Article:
Almost There

Emerson Collective

A podcast about the original thinkers and unexpected ideas that could remake our world for the better.

  • 34 minutes 50 seconds
    The anti-slavery roots of America’s public parks

    When Hurricane Katrina barreled toward her home stretch of the Gulf Coast, Sara Zewde had not yet decided what she wanted to do professionally. But the aftermath of the storm inspired her to work across ecology, infrastructure, and culture as a landscape architect. Today, she runs Studio Zewde, a landscape-architecture practice based in New York City, and is an assistant professor at Harvard’s Graduate School of Design. As one of just a few Black female landscape architects, she is dedicated to building culturally-responsive spaces where people experience a sense of belonging. “People walk around Central Park, around landscapes, around sidewalks and street corners, and don’t realize they are living in somebody’s design,” she says. “Every single tree, every single path, all the topography – it’s a complete work of fiction.”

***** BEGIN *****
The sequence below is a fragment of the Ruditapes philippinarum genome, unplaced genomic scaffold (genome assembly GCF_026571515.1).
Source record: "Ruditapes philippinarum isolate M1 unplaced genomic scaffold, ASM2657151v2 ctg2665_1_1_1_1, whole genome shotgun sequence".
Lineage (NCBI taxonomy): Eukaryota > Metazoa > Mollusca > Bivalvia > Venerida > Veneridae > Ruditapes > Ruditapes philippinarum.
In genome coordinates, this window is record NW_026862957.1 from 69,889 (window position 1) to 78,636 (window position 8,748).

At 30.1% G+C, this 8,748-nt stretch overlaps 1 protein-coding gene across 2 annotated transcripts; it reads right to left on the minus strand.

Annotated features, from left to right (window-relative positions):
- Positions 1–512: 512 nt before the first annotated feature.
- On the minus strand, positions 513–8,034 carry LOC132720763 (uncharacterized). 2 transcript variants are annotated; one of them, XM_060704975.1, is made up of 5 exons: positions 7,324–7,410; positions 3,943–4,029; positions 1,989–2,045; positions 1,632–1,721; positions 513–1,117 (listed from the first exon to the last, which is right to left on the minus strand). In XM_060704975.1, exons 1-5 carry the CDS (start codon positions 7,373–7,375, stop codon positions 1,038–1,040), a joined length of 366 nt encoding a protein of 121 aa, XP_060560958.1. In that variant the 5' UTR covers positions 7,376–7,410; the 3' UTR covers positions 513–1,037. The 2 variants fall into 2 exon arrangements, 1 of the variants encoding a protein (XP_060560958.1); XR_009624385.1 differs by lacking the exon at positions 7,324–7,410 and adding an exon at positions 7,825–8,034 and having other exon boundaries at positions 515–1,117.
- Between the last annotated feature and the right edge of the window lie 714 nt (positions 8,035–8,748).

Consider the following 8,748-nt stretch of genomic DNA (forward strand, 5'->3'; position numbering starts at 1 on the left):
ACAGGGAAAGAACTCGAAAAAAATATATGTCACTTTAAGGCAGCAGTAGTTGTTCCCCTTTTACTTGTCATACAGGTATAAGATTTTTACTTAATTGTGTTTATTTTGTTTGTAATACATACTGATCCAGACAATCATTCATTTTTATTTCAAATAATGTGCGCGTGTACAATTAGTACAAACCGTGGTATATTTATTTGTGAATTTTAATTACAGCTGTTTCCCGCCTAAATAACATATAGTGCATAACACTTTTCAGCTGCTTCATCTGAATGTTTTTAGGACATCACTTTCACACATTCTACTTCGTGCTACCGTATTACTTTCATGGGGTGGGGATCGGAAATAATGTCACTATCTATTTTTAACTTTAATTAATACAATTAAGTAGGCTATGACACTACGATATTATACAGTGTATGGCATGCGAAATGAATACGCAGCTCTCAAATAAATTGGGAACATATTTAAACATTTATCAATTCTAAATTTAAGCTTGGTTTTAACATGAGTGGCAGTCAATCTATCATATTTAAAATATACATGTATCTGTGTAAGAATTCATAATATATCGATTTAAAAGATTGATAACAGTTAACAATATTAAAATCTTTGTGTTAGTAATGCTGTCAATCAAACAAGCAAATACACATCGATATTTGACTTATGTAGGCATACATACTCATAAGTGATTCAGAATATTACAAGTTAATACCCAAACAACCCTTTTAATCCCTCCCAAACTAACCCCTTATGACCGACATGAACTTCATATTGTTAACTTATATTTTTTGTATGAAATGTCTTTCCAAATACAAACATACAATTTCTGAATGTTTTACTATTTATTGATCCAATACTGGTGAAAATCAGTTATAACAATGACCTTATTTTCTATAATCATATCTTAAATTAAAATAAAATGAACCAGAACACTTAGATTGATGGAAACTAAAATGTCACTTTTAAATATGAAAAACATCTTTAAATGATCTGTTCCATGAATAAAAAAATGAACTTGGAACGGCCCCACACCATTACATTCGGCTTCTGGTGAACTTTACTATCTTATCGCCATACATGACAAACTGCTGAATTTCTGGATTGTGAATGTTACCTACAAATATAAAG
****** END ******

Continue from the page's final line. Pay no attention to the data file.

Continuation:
In this episode, Sara tells Dwayne about her interest in Frederick Law Olmsted, the father of landscape architecture in the U.S. and the designer of New York’s Central Park, who, she learned, traveled the American South as a journalist and documented the horrors of slavery there – an experience that came to fundamentally shape his approach to park design. 

    For more on the work of our guest, Sara Zewde: https://www.emersoncollective.com/persons/sara-zewde  

    To learn more about our show and read the transcript of this episode: emersoncollective.com/almost-there. 

    For more on Emerson Collective: https://www.emersoncollective.com/

    Learn more about our host, Reginald Dwayne Betts: https://www.dwaynebetts.com/